Sunday, April 4, 2010
The Beauty of Life Is Fleeting--A Brief History of the Cherry Blossom Trees
The Cherry Blossom Festival is an eagerly awaited rite of Spring every year here in Washington, DC, but after this year's Snowmageddon, the opening of the blossoms seems extra-special. David and I carefully watched the blossom calendar in each issue of the Washington Post to plan our visit to the Tidal Basin. Friday was a perfect day. The weather was mild, the sky was clear and away we went!
HISTORY OF THE CHERRY BLOSSOMS
Back in 1885, Mrs. Eliza Ruhamah Scidmore, had recently returned to Washington, DC, from Japan with an idea: Why not plant the flowering cherry tree (Sakura),along the Potomac waterfront? For 24 years, she approached various officials, but with no success.
THE FIRST LADY GETS INVOLVED
In 1909, Mrs. Scidmore sent a letter to First Lady Helen Taft. Since the First Lady had lived in Japan, she was familiar with the trees. Mrs. Taft quickly responded that she thought "it would be best to make an avenue of them...."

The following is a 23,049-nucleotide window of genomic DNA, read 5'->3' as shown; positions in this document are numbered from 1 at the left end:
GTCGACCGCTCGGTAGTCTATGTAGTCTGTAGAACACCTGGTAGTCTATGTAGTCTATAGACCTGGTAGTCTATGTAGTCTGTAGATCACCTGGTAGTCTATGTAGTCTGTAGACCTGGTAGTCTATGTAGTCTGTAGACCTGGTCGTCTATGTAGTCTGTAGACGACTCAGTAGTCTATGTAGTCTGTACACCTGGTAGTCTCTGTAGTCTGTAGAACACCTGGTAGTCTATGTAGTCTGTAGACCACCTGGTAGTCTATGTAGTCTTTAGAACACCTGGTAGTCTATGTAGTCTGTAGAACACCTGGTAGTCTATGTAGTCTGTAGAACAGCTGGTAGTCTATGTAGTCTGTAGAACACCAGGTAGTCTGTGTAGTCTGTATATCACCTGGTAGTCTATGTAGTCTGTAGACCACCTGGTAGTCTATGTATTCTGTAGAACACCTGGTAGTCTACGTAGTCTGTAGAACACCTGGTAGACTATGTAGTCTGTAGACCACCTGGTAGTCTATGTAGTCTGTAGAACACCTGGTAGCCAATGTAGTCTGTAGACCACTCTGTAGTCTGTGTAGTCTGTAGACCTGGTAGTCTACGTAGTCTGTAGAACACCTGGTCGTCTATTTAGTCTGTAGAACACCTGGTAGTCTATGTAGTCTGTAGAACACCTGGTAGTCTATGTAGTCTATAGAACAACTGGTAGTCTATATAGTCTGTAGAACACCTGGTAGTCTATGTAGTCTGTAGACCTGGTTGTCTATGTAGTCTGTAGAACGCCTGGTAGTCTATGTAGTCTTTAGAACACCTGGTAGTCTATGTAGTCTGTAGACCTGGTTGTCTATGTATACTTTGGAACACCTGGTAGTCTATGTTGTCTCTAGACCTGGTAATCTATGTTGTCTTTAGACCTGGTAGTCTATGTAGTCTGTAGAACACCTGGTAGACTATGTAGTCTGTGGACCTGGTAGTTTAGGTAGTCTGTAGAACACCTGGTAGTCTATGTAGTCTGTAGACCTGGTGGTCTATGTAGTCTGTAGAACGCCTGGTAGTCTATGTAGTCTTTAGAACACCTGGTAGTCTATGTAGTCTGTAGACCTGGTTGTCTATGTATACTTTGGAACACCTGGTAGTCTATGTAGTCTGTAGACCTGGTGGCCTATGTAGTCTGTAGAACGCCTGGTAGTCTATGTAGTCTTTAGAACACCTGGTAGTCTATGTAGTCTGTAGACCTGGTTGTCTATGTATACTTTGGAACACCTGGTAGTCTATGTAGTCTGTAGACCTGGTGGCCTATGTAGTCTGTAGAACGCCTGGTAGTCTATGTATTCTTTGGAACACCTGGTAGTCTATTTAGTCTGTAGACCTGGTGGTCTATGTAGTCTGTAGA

Two thousand trees were donated, but turned out to be the wrong cultivar. Then 2,000 more were ordered, and these turned out to be infested with insects and nematodes. They had to be destroyed. Somehow the Japanese Ambassador Sutemi Chinda became involved. Dr. Jokichi Takamine, the chemist who discovered adrenaline, donated the money for the trees.
THE TREES ARE PLANTED
On March 27, 1912, First Lady Helen Taft and Viscountess Chinda, wife of the Japanese Ambassador, planted two trees on the bank of the Tidal Basin. All in all, 3,020 trees are planted.
A SAD NOTE
In Japan, the cherry tree blossoms represent how fleeting the beauty of life is. Two years after the ceremony, Ambassador Chinda and his wife were joined in Washington, DC, by their son, Masuyo, who enrolled in a master's program in Johns Hopkins University. There, the young man worked for two years, but on April 18, 1916, Masuyo Chinda hanged himself as "a direct consequence of ...strain induced by overwork."
THE MEANING OF LIFE IS BOUND UP IN ITS BREVITY
So the next time you see a picture of the cherry trees in blossom, remember: They are only fleeting, and so is all of this. I think that's one of the reasons I love writing mysteries. Each time I write about death, I am forced to think about life, and what matters to me. Hearing this story about the death of the Chindas' son, I think I viewed the blossoms with a bit more appreciation. They certainly had more meaning for me.
How about you?